|The firm AnaTek sells several different brands of ESR meters/testers. Anyone serious about electronic repair really needs an ESR meter. Makes no difference if the equipment is old or new. Cap failure knows NO age group! ha ha|
I also own both the Peak (UK) and EVB (Portugal) meters. There is a side-by-side comparison of the meters on the AnaTek website.
However, I feel the MUL3333 got a bum deal. It is 'not recommended' by AnaTek due to a broken battery holder on the test unit.
Here's my feelings:
- my first ESR meter
- workes great
- Analog meter too compressed on the low end of the Ohms scale. I have seen some analog units with VERY expanded resistance scales which make the meter useful for checking continunity, grounds, etc.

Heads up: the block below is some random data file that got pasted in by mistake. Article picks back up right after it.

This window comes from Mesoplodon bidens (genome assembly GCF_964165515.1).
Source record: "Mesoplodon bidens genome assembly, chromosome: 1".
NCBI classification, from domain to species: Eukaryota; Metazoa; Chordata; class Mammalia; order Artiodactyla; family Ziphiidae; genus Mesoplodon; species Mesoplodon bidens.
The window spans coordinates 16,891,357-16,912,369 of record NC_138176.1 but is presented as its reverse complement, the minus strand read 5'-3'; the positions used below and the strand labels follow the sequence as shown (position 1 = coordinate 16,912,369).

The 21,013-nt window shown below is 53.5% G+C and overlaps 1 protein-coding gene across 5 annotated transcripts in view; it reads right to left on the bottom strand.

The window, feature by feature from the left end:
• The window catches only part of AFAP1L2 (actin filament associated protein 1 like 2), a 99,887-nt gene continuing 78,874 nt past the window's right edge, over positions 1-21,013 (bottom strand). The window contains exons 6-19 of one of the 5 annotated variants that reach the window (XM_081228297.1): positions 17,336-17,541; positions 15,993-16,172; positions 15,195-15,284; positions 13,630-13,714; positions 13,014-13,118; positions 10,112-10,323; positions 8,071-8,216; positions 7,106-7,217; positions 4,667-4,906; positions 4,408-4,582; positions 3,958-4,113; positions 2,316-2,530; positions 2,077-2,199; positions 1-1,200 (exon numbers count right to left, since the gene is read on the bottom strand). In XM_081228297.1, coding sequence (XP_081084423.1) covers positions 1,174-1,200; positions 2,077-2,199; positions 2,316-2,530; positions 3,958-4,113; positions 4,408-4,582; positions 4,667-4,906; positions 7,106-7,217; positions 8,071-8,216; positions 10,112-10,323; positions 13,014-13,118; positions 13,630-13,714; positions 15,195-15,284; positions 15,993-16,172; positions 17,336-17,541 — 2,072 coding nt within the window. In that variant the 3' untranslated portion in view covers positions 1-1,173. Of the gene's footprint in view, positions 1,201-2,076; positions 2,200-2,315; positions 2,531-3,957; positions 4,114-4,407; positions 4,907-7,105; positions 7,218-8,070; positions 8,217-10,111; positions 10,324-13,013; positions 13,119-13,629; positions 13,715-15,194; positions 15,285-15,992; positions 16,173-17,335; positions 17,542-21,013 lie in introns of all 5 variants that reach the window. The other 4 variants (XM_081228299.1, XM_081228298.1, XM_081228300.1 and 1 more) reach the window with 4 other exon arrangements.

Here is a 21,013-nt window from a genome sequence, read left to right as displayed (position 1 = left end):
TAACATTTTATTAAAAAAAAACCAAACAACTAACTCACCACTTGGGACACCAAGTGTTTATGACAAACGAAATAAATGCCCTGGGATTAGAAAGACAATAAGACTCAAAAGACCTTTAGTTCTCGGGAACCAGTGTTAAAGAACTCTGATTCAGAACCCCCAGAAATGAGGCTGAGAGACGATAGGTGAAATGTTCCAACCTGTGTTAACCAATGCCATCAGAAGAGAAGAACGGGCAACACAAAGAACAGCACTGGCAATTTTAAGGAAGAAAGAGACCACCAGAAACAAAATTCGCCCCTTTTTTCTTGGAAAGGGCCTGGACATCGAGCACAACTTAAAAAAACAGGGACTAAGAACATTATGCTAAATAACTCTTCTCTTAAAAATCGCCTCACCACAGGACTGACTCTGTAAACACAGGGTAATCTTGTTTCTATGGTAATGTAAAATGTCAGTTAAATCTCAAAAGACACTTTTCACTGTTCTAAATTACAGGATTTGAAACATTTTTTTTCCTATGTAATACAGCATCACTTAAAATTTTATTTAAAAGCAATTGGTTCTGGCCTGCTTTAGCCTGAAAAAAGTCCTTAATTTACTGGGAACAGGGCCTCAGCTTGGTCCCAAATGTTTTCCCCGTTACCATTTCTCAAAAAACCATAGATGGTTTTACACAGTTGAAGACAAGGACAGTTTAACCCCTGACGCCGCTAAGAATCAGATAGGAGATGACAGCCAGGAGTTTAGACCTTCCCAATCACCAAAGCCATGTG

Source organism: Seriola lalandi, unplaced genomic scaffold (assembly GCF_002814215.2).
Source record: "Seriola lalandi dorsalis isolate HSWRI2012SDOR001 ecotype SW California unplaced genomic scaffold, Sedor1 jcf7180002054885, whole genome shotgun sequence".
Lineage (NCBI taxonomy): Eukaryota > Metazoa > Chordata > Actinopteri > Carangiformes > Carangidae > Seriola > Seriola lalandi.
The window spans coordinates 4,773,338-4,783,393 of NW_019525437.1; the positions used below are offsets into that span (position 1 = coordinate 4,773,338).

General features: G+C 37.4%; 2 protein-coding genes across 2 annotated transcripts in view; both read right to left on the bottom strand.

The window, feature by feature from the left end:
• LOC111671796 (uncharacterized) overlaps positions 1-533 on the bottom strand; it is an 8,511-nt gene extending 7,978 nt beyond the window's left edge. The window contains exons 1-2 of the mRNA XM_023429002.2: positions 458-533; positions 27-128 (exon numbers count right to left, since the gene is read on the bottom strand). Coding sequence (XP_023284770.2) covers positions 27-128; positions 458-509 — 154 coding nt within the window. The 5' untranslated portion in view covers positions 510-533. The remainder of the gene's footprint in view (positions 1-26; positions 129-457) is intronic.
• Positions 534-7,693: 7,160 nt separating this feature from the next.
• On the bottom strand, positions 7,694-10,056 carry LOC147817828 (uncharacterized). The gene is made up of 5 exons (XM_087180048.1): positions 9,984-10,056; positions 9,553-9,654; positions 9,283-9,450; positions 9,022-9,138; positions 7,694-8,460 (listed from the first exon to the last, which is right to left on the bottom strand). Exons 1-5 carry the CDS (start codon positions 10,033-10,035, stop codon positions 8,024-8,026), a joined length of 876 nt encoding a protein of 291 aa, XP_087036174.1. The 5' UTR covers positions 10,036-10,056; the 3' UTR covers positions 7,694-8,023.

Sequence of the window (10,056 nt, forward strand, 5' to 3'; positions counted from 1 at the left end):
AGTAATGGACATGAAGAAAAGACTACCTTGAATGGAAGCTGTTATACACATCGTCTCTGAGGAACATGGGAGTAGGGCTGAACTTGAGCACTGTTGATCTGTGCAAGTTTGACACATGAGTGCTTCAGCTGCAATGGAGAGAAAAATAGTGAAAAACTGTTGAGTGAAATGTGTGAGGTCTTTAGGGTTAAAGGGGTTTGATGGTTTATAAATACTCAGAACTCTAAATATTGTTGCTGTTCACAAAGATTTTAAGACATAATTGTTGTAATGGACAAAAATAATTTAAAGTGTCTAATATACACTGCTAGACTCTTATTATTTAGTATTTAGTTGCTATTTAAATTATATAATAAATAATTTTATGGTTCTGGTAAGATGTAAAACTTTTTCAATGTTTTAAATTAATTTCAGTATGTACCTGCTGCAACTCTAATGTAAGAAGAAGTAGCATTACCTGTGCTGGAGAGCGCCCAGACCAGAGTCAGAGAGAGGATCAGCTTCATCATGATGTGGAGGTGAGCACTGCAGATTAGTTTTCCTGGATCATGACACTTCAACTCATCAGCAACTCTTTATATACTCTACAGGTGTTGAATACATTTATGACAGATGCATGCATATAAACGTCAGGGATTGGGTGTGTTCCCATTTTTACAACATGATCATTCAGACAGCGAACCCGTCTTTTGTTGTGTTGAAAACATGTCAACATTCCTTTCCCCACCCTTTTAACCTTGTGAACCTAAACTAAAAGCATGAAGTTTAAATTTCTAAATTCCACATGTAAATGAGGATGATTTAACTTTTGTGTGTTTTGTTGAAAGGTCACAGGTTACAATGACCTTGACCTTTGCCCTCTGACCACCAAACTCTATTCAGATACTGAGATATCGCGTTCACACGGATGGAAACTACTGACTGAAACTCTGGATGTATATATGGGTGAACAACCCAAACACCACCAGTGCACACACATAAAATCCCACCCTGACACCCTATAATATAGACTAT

So, if you are measuring the ESR of a 470 uF cap, rated at 25 VDC, the expected ESR is only .25 Ohms. The meter makes it difficult to tell if the cap is OK or shorted. Larger caps have even lower ESR.
However, I found a good (if inelegent) solution. I put an inexpensive DVM that has a 'buzzer' function, in parallel with the MUL3333. A VERY low ESR will not activate the buzzer but a short will.
This works perfectly and unlike the Peak, no buttons need be pressed, but it also will not give you a cap's value like the Peak will (out of circuit).